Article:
Kublai Toure

“If Senator Obama becomes the president of the U.S.A. or is in the general election, I don’t feel like what his pastor said should be held against him. But because of racism, they will use that as an advantage because they control the news media. If people start to believe things they see day in and day out, even though they know it is wrong, they tend to break down and start believing what they hear.”

Patricia Hill

“No, I don’t think the remarks Pastor Wright made are going to hurt Senator Obama anymore than had he not made them. Those who are opposed to Obama were already opposed to him and just wanted an excuse not to support him. They didn’t have to wait for Pastor Wright. They would just make something up. I’m just discouraged to see that we’re spending so much time dealing with race from comments made by a pastor instead of dealing with public policy on race. We should be demanding that the candidates create some type of public policy on race.”

Larry Kennon

“Yes, I believe that the statements would hurt his chances based on the psychology of white people. Not that there was anything wrong with his statement, but the response frees those white people who were looking for a reason not to vote for him. They can’t say because he is black. So now they are saying it’s his association with someone else. But I believe the statements of this pastor were taken out of context. It was unfair because they went over a 20-year period, giving the inference that every time he gave a speech or sermon, that was what he was talking about, and of course, that is not true. I talked with a young black guy who has a conservative father, who said that they should not vote for Obama because his middle name is ‘Hussein’ and that would be helping the torturers because, if we have a president whose name has a Muslim sound that would be against the best interest of America. So, if a black man said that, you know that some white people will take every opportunity to use that as an excuse against electing a black president.”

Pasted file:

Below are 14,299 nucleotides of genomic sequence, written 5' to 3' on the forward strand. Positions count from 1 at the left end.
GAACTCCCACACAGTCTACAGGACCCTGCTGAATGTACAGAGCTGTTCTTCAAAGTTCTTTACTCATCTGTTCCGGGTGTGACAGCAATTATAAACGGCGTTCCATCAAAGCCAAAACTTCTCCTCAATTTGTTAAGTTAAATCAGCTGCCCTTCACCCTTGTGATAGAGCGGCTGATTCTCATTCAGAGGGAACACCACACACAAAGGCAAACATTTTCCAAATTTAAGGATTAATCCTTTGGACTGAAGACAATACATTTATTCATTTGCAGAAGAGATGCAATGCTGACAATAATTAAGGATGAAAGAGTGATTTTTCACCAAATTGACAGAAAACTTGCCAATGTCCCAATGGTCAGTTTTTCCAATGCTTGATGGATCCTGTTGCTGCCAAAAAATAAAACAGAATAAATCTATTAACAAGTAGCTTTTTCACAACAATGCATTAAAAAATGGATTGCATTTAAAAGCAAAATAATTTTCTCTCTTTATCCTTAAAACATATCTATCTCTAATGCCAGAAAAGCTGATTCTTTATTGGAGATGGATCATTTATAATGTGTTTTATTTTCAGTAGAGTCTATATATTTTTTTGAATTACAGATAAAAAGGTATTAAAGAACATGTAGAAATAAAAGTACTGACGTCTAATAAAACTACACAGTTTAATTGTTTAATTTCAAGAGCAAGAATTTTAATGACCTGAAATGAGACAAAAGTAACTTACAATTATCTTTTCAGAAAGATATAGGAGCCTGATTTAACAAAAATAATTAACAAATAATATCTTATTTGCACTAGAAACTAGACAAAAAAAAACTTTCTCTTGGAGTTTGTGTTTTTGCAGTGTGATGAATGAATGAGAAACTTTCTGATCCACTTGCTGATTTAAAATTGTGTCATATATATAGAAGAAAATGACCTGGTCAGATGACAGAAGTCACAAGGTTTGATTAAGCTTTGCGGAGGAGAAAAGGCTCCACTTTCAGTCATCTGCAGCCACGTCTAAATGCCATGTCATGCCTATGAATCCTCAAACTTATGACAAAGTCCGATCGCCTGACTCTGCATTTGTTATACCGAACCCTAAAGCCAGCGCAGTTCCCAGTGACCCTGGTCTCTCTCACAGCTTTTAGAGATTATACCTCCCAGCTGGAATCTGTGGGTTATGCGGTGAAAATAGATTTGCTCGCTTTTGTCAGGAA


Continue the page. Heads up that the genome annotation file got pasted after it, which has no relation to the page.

Duane Savage

“Well, it might have a chance to hurt him in the general election, but I think that it is going to give him more strength. A lot of people who are going to be voting in the general election don’t want their own pastor to come under that kind of scrutiny. They like to have separation from what their pastor says. So I think that the good, spirited, common sense people will see this as a plus for him – that he didn’t back out of his support for his reverend. He denounced what his reverend said, but he didn’t disallow the fact that his reverend can speak freely. I think most Americans will appreciate that.”

Ezra McCann

“I honestly feel that Pastor Wright did not hurt him. He was hurt anyway. My opinion has always been that the Republic Party always wanted Senator Obama to be the Democratic nominee. I feel they know that if it’s Barack Obama against McCain, white folks are going to go into that booth and vote their interest. So when it comes to ‘D’ day and we to vote for president, whites are going to go to the polls in numbers and it won’t be for a black man. Number one, they are very scared of us. They know that they owe us some kind of a debt for slavery and the injustices since being out of slavery. They are very, very scared that if we ever get that front seat, there is going to be a whole lot of progress that may finally happen for us as black people. The majority of the racist white folks in this country are not going to stand for that.”

Menjwei Latham

“I don’t believe that the statements made by Rev. Jeremiah Wright will hurt his chances in the general election because I believe that Senator Obama’s candidacy is greater, much larger than any issue that is thrown at him. This, to me, is just something that they pulled out, which they will continue to do. Like they say, ‘Throw the kitchen sink at him.’ They are going to throw the kitchen sink, the house and everything else they can at him. But I think his candidacy is so much larger than these things. I have a feeling that it is so much bigger, if it’s time for him to be president he is going to be president, and nothing they can do will stop it.”